PHYLOGENETIC NETWORKS

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PHYLOGENETIC NETWORKS Powered By Docstoc
					A Separate Analysis Approach
   to the Reconstruction of
    Phylogenetic Networks
            Luay Nakhleh
   Department of Computer Sciences
              UT Austin
        Who’s Involved

– UT CS: Tandy Warnow, Luay Nakhleh
– UT BIO: Randy Linder
– UNM CS: Bernard Moret
            Why Networks?
• Lateral gene transfer (LGT)
  – Ochman estimated that 755 of 4,288 ORF’s in
    E.coli were from at least 234 LGT events
• Hybridization
  – Estimates that as many as 30% of all plant
    lineages are the products of hybridization
  – Fish
  – Some frogs
      Phylogenetic Networks
• Rooted, directed, acyclic graphs that
  actually model the evolutionary process
• “tree” nodes and “network” nodes
• Time constraints
         Separate Analysis
• Analyze individual genes separately
• Reconcile the resulting phylogenies

• As opposed to combined analysis in which
  the datasets are combined (via
  concatenation) and the combined dataset
  is then analyzed
SPR Distances Among Gene Trees




               A          B C D     E


                       SPR Distance 1




   A   B C D       E                    A   B C D   E
         Maddison’s Method
Given two gene datasets
• Construct two gene trees T1 and T2
• If SPR(T1,T2)=0
  – Return a tree
• If SPR(T1,T2)=1
  – Return a network with one reticulation event
Open problem: extend to reconstructing a
 network with m reticulation events
               Challenges

(1) Computational

  – Computing SPR distances is of unknown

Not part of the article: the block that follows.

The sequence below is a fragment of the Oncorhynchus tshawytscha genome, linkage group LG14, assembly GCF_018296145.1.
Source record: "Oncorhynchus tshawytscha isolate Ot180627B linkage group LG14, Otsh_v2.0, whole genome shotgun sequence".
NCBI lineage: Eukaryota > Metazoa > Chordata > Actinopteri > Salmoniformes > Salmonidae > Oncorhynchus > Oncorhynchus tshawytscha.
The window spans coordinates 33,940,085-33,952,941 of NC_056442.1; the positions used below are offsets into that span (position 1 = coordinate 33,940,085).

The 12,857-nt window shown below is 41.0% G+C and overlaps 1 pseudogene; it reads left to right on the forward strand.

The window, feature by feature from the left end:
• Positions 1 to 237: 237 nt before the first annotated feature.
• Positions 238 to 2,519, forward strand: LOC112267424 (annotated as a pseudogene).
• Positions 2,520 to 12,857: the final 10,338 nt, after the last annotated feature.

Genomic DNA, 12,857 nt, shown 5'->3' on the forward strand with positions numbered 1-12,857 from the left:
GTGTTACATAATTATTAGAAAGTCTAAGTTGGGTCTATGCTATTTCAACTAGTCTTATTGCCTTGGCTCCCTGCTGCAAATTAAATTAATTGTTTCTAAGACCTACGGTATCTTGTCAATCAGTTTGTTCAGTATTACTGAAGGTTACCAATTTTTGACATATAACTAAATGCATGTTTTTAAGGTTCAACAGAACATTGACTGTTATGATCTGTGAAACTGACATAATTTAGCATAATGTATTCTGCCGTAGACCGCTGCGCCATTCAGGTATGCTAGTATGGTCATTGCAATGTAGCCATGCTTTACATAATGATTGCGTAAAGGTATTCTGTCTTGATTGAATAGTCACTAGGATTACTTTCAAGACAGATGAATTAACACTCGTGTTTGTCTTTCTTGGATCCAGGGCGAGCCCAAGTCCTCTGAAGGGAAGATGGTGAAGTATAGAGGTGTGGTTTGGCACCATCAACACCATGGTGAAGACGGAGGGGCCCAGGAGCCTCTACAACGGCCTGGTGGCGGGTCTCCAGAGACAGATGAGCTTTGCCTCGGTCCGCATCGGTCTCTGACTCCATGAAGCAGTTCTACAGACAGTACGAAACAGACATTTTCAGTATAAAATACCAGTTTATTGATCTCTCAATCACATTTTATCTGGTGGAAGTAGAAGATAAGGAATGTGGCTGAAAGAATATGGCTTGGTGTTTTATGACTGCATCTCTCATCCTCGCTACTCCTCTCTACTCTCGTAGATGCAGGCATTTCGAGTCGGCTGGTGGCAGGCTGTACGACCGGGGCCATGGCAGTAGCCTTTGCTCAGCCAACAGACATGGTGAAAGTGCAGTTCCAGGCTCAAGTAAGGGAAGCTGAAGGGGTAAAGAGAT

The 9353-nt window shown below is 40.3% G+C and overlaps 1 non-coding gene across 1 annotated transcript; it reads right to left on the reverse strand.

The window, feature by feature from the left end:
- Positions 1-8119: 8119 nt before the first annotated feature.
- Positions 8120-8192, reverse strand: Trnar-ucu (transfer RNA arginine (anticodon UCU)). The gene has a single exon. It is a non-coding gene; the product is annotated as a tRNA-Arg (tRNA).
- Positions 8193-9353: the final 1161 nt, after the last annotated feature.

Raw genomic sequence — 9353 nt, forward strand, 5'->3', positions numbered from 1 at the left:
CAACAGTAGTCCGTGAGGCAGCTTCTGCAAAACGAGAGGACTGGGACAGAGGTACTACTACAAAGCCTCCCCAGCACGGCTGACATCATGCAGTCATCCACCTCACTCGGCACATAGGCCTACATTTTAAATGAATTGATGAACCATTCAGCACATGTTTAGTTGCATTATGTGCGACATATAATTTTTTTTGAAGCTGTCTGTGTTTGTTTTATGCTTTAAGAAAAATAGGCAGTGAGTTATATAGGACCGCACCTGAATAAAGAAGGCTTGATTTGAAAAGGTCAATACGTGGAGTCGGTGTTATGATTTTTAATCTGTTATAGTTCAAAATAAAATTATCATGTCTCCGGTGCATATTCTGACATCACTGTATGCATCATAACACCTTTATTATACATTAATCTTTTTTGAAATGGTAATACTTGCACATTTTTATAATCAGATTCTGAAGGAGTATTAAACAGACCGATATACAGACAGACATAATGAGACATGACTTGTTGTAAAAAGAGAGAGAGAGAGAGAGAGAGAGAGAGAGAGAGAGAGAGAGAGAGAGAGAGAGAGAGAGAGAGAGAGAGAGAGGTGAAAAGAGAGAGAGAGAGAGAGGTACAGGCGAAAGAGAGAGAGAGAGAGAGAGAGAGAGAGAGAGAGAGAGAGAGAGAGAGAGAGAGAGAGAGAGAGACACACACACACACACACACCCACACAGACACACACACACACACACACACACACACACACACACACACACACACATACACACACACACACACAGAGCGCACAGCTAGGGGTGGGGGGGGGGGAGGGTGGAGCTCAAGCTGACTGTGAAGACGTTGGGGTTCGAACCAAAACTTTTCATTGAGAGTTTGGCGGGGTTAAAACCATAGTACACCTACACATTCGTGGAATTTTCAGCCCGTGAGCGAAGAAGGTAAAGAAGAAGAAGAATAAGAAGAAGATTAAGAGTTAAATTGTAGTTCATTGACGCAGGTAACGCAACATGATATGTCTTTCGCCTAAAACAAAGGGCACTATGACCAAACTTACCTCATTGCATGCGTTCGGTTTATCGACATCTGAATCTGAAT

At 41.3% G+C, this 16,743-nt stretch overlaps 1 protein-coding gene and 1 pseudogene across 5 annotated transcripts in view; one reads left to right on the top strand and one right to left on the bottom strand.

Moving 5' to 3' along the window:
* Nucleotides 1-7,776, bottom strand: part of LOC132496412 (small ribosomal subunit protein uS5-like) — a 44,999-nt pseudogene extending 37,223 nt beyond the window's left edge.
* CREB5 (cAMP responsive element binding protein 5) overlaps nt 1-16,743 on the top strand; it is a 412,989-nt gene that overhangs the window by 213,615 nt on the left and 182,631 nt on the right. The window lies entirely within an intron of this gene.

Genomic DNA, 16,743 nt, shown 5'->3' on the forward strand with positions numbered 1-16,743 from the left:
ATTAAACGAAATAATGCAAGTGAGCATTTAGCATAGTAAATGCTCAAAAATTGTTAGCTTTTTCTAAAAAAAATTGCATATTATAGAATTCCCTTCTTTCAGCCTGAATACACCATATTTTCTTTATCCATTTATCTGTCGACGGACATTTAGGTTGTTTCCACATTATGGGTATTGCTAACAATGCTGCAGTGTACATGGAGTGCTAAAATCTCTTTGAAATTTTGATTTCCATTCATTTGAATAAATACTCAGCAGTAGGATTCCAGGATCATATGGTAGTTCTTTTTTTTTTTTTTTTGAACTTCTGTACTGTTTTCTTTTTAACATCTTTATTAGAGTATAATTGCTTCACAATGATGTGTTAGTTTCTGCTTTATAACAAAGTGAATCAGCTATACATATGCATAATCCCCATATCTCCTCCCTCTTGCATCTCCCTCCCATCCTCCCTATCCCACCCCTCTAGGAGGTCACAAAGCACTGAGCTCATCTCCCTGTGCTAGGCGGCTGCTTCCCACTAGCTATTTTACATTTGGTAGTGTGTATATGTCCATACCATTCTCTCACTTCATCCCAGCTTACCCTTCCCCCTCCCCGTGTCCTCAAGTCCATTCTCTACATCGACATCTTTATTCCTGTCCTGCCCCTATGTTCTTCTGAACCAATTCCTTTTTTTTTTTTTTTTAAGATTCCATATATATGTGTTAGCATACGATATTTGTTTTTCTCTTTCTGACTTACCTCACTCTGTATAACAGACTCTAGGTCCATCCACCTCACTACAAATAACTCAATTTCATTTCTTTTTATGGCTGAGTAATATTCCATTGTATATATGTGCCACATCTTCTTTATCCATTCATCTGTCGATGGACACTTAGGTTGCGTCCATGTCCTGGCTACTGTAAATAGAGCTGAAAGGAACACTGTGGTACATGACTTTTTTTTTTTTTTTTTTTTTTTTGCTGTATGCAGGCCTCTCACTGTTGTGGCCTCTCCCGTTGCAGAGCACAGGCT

computational complexity (probably hard)
     Solving the Computational
             Challenge
• Galled-networks: reticulation events are
  independent
• For two gene trees T1 and T2 on n leaves
  we can
  – Decide whether SPR(T1,T2)=m in O(mn)
    time, and
  – Construct network N from T1 and T2 in O(mn)
    time
                 Challenges

(2) Systematic

  – Obtaining the correct gene trees in practice is
    very hard (due to missing data, inaccuracy of
    tree reconstruction methods, wrong
    assumptions, etc.)
 Solving the Systematic Challenge:
        Our Method SpNet
Given the sequences of two genes I & II on a set
  of species
• Run MP or ML on gene I and obtain a set U1 of
  trees, represented by its consensus tree t1
• Run MP or ML on gene II and obtain a set U2 of
  trees, represented by its consensus tree t2
• Find binary trees T1 and T2, that refine t1 and
  t2, respectively, and such that SPR(T1,T2)=1
• Build network N from T1 and T2
         SpNet: Running Time

• We have a linear-time algorithm for the
  single hybrid case (implementation and
  experimental results are available as well)

• We are working on the general case of
  arbitrary number of reticulation events
        Experimental Study
• Generated random networks on 10 and 20
  taxa, with 0, 1, and 2 hybrids
• Evolved sequences under the
  GTR+Gamma model of evolution with
  invariant sites
• We studies the topological accuracy based
  on the splits defined by the model and
  inferred network
          Evaluation Criteria
• Detection Quality
  – How often did the method infer the correct
    number of hybrids in the model phylogeny?


• Reconstruction Quality
  – What is the topological accuracy of the
    inferred phylogeny?
               Methods
• SpNet(i): Our method where we contract i
  edges

• NNet: The method of Bryant and Moulton

• NJ
 Detection Quality of SpNet
Model Phylogeny: 20-taxon Tree
   Detection Quality of SpNet
Model Phylogeny: 20-taxon 1-hybrid network
   Detection Quality of SpNet
Model Phylogeny: 20-taxon 2-hybrid network
   Reconstruction Quality
Model Phylogeny: 20-taxon tree
     Reconstruction Quality
Model Phylogeny: 20-taxon 1-hybrid network
     Reconstruction Quality
Model Phylogeny: 20-taxon 1-hybrid network
             Conclusions
• Considering a set of “good” trees rather
  than a single optimal tree is advantageous
  in network reconstruction
• Separate analysis approaches outperform
  combined analysis approaches
          Ongoing research
• Using other techniques for obtaining
  unresolved trees (e.g., Bayesian analyses,
  bootstrapping, etc.)
• Detection vs. reconstruction – visualization
  and clustering techniques may also be
  useful (collaboration with St John)
• Refining unresolved networks
• DCM-like network reconstruction

				
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